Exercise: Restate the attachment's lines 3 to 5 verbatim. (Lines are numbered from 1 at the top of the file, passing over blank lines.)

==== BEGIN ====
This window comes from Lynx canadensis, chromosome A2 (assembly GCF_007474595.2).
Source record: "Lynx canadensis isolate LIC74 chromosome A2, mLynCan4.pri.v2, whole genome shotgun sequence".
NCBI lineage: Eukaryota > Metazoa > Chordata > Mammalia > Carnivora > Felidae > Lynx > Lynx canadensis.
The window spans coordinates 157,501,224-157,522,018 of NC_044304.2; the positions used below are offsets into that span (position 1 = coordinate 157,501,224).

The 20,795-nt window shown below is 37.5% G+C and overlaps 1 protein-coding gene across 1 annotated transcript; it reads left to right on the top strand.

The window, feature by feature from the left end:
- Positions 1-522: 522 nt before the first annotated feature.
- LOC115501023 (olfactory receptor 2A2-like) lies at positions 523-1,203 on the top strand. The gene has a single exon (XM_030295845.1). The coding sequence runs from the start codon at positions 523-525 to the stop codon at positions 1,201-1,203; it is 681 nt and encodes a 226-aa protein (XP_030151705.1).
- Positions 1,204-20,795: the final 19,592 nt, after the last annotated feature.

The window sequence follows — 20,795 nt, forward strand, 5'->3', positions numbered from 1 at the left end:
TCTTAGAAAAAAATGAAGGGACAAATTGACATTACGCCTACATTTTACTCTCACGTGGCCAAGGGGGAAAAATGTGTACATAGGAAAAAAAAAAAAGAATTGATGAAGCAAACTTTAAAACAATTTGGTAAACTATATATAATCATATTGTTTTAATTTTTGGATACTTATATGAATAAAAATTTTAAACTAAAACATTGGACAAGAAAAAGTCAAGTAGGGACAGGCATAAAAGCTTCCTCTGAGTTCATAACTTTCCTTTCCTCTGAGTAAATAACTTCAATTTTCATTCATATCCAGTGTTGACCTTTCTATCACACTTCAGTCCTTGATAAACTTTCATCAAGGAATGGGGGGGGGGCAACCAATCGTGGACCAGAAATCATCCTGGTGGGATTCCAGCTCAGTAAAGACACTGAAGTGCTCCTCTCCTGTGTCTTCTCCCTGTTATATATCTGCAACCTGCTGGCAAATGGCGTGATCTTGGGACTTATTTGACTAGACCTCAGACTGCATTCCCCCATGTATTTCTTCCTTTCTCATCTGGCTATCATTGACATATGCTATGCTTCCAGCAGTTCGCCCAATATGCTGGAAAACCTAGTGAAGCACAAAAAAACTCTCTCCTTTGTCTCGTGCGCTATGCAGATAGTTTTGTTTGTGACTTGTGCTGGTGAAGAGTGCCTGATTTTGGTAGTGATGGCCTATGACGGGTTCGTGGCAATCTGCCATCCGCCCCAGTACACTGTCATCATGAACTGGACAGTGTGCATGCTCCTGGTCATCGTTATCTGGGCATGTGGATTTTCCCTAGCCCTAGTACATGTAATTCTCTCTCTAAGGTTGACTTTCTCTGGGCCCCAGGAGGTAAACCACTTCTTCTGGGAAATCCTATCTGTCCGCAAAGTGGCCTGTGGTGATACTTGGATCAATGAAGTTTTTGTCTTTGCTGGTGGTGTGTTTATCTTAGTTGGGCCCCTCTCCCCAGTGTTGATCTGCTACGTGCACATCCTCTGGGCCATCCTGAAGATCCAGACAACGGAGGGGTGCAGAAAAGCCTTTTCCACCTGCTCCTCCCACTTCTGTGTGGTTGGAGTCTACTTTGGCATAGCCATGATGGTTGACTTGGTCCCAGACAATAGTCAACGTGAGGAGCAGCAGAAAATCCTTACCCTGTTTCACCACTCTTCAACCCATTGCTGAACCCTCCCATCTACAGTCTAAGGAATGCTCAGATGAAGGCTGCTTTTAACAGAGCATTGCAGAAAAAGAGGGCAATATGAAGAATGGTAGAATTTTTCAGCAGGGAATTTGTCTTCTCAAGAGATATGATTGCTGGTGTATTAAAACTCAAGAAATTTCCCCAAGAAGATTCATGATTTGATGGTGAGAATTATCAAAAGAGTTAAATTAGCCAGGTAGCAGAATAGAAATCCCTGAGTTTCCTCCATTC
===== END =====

NCBI lineage: Eukaryota > Metazoa > Chordata > Mammalia > Carnivora > Felidae > Lynx > Lynx canadensis.
The window spans coordinates 157,501,224-157,522,018 of NC_044304.2; the positions used below are offsets into that span (position 1 = coordinate 157,501,224).

The 20,795-nt window shown below is 37.5% G+C and overlaps 1 protein-coding gene across 1 annotated transcript; it reads left to right on the top strand.